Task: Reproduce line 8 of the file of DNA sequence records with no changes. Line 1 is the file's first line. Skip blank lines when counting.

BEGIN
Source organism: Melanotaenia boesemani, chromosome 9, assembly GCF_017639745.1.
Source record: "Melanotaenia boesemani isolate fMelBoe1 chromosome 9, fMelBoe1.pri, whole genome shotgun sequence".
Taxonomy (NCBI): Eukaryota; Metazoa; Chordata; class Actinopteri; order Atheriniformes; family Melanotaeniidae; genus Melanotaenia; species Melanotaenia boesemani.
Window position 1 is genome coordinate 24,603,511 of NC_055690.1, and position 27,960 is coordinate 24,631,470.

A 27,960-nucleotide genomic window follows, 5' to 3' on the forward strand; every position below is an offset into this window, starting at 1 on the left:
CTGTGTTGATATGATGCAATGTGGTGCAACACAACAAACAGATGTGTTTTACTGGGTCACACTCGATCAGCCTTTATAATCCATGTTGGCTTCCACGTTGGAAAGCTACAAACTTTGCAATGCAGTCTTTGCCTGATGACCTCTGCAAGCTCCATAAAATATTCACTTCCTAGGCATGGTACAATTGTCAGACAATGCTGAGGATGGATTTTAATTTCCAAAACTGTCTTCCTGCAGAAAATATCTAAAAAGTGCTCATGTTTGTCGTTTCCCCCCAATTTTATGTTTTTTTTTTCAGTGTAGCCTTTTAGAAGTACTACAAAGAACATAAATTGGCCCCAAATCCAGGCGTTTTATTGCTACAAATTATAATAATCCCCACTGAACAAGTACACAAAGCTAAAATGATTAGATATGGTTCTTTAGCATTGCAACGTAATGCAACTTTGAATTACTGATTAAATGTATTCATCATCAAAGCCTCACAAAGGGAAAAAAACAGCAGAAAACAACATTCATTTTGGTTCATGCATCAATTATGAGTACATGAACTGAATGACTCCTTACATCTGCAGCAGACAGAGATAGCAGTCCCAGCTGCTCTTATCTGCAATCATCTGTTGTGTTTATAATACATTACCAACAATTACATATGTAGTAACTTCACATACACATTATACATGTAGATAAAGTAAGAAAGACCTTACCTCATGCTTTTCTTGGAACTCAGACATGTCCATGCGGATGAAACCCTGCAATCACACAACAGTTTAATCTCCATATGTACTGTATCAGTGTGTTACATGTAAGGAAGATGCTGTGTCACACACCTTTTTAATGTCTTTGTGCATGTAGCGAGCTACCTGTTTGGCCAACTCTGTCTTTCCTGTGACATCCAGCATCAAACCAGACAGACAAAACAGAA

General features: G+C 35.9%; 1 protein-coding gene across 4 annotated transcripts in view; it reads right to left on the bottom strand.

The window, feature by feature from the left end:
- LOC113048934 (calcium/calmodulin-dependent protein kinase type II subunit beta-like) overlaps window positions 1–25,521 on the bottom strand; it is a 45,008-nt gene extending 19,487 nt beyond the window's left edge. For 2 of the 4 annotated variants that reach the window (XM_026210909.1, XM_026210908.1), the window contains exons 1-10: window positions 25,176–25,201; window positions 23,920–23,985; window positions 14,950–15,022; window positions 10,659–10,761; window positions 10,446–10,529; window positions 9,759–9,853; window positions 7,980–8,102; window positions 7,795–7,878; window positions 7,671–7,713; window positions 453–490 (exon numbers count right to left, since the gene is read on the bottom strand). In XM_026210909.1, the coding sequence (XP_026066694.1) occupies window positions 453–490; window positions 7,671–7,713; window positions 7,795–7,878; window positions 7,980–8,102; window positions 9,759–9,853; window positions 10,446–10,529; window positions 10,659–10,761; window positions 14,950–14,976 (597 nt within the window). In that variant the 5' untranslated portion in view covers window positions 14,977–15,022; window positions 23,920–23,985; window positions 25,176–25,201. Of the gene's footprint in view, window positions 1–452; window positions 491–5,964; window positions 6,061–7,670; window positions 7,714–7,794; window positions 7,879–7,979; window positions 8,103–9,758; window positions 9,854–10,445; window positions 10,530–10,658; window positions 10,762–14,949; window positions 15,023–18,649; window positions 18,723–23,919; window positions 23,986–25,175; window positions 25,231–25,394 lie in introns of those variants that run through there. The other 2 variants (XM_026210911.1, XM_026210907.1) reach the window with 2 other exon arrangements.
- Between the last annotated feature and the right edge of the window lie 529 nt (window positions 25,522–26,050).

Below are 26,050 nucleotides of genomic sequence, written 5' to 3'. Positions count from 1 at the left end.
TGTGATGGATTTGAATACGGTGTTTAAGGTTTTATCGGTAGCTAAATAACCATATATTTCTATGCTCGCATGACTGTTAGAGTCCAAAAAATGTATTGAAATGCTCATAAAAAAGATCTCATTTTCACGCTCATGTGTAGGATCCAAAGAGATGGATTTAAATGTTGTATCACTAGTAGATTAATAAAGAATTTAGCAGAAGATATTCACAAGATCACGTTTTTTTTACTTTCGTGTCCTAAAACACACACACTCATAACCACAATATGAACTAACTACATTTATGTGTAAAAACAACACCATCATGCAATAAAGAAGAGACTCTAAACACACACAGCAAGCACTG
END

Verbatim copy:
The window, feature by feature from the left end: